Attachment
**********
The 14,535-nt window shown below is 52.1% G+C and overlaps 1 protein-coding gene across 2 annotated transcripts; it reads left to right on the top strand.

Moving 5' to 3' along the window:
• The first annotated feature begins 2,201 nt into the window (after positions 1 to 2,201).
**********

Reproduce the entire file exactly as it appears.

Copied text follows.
The 14,535-nt window shown below is 52.1% G+C and overlaps 1 protein-coding gene across 2 annotated transcripts; it reads left to right on the top strand.

Moving 5' to 3' along the window:
• The first annotated feature begins 2,201 nt into the window (after positions 1 to 2,201).